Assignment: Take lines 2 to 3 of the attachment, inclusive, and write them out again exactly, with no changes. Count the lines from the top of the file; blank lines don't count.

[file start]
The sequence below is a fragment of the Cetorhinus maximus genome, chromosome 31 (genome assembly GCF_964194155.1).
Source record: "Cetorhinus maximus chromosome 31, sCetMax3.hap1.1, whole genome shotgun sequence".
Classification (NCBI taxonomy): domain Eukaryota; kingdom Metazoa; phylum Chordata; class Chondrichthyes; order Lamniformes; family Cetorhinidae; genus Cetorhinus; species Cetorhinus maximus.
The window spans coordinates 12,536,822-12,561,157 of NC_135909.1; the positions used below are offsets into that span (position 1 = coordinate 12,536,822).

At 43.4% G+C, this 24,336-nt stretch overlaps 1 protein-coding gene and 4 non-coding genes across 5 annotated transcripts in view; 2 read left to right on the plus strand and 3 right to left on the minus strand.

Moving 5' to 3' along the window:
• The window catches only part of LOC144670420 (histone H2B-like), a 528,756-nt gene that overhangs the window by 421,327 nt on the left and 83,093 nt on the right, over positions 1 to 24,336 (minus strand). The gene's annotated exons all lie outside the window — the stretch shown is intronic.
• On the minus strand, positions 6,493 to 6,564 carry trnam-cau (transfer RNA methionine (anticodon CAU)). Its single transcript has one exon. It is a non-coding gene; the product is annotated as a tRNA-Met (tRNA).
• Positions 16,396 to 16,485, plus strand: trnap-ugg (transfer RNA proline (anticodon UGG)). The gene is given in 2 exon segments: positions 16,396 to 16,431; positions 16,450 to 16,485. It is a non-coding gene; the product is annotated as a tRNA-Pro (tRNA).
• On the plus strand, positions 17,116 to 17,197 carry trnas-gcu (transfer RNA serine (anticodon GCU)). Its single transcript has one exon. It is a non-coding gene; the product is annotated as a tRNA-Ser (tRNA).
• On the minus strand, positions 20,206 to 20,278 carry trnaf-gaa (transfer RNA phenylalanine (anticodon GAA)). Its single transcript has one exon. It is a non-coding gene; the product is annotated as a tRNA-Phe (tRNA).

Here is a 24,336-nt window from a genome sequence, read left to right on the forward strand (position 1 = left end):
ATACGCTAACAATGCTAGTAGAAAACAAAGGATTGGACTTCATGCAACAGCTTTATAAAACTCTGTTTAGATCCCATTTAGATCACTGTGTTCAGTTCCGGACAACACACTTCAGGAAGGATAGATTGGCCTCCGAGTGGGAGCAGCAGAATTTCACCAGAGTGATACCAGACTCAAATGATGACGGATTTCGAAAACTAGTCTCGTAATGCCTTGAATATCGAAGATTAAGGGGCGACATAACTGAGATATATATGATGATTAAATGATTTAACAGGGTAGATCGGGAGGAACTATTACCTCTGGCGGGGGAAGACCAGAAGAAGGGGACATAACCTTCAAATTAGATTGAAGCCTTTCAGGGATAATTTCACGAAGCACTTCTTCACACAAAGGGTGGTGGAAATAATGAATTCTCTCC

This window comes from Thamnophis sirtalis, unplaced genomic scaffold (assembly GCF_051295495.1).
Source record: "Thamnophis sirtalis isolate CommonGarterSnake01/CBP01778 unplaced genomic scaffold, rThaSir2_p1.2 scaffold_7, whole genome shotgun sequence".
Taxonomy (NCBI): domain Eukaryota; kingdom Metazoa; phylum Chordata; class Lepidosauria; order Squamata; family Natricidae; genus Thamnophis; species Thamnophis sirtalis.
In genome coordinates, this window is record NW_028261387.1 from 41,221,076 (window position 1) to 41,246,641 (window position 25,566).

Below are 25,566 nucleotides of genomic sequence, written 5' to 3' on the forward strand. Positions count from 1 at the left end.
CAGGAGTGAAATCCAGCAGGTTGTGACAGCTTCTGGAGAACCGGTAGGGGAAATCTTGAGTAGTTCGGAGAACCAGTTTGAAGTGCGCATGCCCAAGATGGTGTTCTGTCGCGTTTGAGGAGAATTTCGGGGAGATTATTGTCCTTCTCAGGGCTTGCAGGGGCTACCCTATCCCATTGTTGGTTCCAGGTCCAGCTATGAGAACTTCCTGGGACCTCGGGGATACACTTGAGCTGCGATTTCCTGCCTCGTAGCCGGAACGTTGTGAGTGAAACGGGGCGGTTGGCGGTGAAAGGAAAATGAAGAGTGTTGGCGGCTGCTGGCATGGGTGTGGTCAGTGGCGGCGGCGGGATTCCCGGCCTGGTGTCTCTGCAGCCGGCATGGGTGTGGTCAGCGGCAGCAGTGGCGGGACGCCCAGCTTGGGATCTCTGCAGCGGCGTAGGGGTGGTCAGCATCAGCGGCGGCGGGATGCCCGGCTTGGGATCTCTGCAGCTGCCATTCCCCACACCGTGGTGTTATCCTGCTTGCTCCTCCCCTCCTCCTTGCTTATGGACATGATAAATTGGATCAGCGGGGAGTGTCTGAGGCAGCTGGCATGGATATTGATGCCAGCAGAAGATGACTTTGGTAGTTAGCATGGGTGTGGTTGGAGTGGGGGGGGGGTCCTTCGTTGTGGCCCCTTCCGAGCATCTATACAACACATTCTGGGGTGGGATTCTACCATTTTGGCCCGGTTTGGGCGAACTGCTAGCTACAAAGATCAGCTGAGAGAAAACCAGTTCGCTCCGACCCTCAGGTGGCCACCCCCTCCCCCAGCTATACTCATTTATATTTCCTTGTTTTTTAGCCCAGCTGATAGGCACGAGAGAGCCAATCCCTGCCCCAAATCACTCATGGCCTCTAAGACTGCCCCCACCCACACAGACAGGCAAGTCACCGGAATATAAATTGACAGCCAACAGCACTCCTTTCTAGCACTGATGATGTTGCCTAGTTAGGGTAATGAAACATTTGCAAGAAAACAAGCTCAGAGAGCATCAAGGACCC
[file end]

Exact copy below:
Source record: "Cetorhinus maximus chromosome 31, sCetMax3.hap1.1, whole genome shotgun sequence".
Classification (NCBI taxonomy): domain Eukaryota; kingdom Metazoa; phylum Chordata; class Chondrichthyes; order Lamniformes; family Cetorhinidae; genus Cetorhinus; species Cetorhinus maximus.